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Charlotte's No. 1 religion: Boosterism

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In his 1996 book Dixie Rising, Peter Applebome of The New York Times wrote that Charlotte was "home to the purest strain of the Southern booster gene." I hope Applebome is paying attention to the hoopla here over the 2012 Democratic convention — because the city is once again proving him right.

If you thought last week's over-the-top self-congratulation and endless, hyperventilating media stories like the Observer's "Can Charlotte live up to its moment on the stage?" were startling, or maybe cheesy, then you must be new around here. If so, fasten your seat belts because no city loses its collective mind over hosting big events, or landing pro sports teams — or, really, anything that brings national publicity — like this one.

Applebome's "booster gene" metaphor is right on the money: Boosterism and boosters (or as H.L. Mencken called them, "wowsers") are in the city's blood. I've not only never lived in, I've never heard of, a city that is as desperate as Charlotte to be admired. The ongoing, bug-eyed perkiness surrounding big events can be puzzling, embarrassing, hilarious, or, let's face it, annoying as hell, especially if you're not used to it. But the truth is that civic promotion is one of Charlotte's top religious denominations, so the wowsers have had lots of practice, beginning more than 100 years ago when "New South" industrialists promoted the region as the perfect place to plop down a cotton mill.

Several times in recent years, the city's boosterism kicked into high gear — times when Charlotte was lucky enough to experience some new Greatest Thing Ever. In 1987, when the NBA granted Charlotte its first major league sports franchise, the Hornets, the city nearly had a collective stroke. Team owner George Shinn was feted with a joyous parade, and was, in effect, given a new coliseum (now demolished) on Tyvola Road — but only after a truckload of opening night speakers riffed on the theme of "this is such a special, special night for our city." At the time, Shinn was so adored, he was even touted as a gubernatorial candidate (an idea that died once his sex crimes trial started, needless to say).

In 1989, an Uptown multi-story mall called CityFair was greeted as a new Messiah, complete with a huge, festive grand opening at which the city's most popular singer belted a special ditty, including lyrics describing CityFair as "Charlotte's every dream come true." It may sound ridiculous, but plenty of people believed it. In any case, although CityFair turned out to be a colossal flop and was (of course) demolished, it did win a national award for Best Grand Opening of an urban retail development, so, you see, all wasn't lost.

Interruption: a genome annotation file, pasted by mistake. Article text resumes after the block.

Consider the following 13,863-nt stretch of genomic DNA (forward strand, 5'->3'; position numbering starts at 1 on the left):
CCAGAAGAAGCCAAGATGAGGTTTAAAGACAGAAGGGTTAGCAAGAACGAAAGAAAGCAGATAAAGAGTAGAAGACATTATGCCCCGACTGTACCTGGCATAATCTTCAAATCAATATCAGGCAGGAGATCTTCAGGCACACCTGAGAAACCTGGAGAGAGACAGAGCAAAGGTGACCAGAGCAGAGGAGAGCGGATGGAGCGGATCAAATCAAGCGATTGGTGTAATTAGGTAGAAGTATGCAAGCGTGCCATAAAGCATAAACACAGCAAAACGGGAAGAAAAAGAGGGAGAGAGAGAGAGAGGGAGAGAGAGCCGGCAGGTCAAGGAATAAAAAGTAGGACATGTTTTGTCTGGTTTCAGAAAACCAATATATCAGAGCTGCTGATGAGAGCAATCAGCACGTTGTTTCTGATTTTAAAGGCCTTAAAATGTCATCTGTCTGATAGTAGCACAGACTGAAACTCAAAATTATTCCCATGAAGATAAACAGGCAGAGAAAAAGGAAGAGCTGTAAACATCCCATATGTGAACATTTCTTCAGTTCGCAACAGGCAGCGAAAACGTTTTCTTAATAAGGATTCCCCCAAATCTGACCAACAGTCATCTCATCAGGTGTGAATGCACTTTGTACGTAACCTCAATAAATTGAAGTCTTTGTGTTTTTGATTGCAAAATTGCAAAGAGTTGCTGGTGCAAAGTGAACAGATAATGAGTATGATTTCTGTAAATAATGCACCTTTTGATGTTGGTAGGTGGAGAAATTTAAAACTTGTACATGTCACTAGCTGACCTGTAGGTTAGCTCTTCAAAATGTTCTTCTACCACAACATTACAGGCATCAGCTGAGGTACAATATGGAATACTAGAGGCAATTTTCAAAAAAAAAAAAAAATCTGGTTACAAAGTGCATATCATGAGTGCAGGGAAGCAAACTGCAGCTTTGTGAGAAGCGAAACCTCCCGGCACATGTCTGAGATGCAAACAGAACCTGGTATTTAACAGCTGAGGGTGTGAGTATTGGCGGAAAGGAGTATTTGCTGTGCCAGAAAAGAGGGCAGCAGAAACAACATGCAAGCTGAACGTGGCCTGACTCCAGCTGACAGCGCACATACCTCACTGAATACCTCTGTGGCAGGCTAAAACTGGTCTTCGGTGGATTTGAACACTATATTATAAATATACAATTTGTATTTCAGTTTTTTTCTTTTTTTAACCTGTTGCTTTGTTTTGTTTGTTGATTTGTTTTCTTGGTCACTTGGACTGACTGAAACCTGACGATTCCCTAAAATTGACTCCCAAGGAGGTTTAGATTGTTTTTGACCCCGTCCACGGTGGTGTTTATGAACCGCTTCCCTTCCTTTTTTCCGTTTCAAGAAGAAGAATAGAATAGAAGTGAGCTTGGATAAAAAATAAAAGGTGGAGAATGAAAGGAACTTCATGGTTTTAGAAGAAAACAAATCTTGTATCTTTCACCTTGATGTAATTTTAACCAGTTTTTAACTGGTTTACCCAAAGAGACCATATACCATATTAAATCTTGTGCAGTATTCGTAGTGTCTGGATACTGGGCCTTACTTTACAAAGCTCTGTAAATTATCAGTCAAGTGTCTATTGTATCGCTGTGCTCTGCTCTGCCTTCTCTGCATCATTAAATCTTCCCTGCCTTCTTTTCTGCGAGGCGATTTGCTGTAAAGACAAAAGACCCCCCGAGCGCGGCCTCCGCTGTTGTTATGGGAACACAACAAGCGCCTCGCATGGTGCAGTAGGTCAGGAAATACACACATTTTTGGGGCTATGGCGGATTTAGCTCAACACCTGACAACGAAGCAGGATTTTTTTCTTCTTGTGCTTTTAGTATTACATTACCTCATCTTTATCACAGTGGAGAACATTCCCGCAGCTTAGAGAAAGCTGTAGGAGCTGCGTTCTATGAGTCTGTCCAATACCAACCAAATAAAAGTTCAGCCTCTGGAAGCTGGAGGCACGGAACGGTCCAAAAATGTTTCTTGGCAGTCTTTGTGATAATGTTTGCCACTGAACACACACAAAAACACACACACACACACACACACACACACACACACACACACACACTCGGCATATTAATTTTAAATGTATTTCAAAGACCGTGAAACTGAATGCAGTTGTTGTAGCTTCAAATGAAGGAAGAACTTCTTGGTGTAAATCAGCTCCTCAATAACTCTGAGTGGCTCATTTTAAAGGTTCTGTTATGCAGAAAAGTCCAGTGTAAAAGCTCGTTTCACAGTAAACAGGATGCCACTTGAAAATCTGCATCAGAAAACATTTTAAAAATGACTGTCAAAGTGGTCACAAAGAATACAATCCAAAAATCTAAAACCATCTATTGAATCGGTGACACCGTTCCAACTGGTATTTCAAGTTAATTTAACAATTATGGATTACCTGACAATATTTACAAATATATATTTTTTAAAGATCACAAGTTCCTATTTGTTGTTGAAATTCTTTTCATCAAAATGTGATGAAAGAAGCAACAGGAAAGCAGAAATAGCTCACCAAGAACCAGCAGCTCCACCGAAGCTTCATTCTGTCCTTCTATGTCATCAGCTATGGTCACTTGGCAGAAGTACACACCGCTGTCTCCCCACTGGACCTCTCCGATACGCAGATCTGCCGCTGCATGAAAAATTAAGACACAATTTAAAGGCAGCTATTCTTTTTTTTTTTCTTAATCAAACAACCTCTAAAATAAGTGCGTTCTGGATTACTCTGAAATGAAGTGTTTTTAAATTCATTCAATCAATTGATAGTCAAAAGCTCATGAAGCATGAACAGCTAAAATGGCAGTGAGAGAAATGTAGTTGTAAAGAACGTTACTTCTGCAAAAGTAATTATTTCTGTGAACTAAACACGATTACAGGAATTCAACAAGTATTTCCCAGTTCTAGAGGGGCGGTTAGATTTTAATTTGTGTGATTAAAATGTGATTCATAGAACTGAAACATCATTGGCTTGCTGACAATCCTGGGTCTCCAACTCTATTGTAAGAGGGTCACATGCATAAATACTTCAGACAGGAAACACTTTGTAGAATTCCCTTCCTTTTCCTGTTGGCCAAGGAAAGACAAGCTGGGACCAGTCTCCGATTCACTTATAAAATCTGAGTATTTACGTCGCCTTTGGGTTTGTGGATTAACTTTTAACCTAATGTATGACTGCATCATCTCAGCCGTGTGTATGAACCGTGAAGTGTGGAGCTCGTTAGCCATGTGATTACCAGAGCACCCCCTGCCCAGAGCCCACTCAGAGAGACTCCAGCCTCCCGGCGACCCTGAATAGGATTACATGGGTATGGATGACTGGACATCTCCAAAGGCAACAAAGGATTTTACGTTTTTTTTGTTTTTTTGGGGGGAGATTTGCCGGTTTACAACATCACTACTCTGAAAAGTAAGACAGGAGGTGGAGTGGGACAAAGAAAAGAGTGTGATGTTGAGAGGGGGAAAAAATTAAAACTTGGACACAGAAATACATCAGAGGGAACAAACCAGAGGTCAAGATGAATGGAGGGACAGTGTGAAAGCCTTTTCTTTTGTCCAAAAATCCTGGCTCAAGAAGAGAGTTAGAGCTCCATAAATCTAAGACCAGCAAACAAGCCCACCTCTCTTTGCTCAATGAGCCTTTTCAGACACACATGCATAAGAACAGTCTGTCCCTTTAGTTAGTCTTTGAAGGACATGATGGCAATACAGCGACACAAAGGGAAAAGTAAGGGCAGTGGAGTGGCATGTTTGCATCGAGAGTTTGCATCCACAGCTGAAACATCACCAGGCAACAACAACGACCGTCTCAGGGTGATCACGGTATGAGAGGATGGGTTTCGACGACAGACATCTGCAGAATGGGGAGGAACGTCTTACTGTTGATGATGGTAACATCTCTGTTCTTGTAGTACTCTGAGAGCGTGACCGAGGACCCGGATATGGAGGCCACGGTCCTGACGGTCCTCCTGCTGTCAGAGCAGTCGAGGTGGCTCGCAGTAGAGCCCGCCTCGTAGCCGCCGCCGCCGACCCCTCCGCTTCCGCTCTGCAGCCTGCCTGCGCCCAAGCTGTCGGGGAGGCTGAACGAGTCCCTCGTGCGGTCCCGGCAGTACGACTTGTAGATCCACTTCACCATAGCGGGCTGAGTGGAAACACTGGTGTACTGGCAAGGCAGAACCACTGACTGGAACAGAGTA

The Observer usually provides key symptoms in these bouts of boostermania, turning itself into even more of a Chamber organ than usual, but never more outlandishly than in 1993, when the city was awarded an NFL franchise. The next day, the paper's headline simply read "TOUCHDOWN!" in a type size I had assumed was reserved for World War III. That particular issue was filled with lofty, extravagant gushing about this new Greatest Thing Ever our deserving, wonderful city had been blessed with, along with countless variations on "The world is paying attention to us!" It made last week's effusive giddiness seem mild by comparison.

No one yet knows how far the current Democratic Convention hoopla will go, but it will be hard to match the Uptown craziness that greeted the 1994 NCAA Final Four, when boosters jerry-rigged an entire fake nightclub district in empty buildings on Tryon Street for one weekend, just so tournament goers wouldn't think Charlotte was dull. That week, Creative Loafing published a special issue satirizing the smoke-and-mirrors aspect of the fake entertainment area. In it, we presented a guide to Charlotte landmarks with, um, embellished photos, beginning with a cover shot of the New York skyline under a "Welcome to Charlotte!" headline. Not many Final Four goers saw that issue of CL, however. Uptown boosters were outraged and panic-stricken, so some Chamber employees took every single issue of CL from its Uptown boxes and dumped them. At least that's what Chamber employees told us had happened. Now that is taking your boosterism seriously. As Applebome describes the wowser mindset once it gets going, "There's not much respite from the wonderfulness of it all."

For another take on the 2012 Democratic National Convention, read this week's The N Word.

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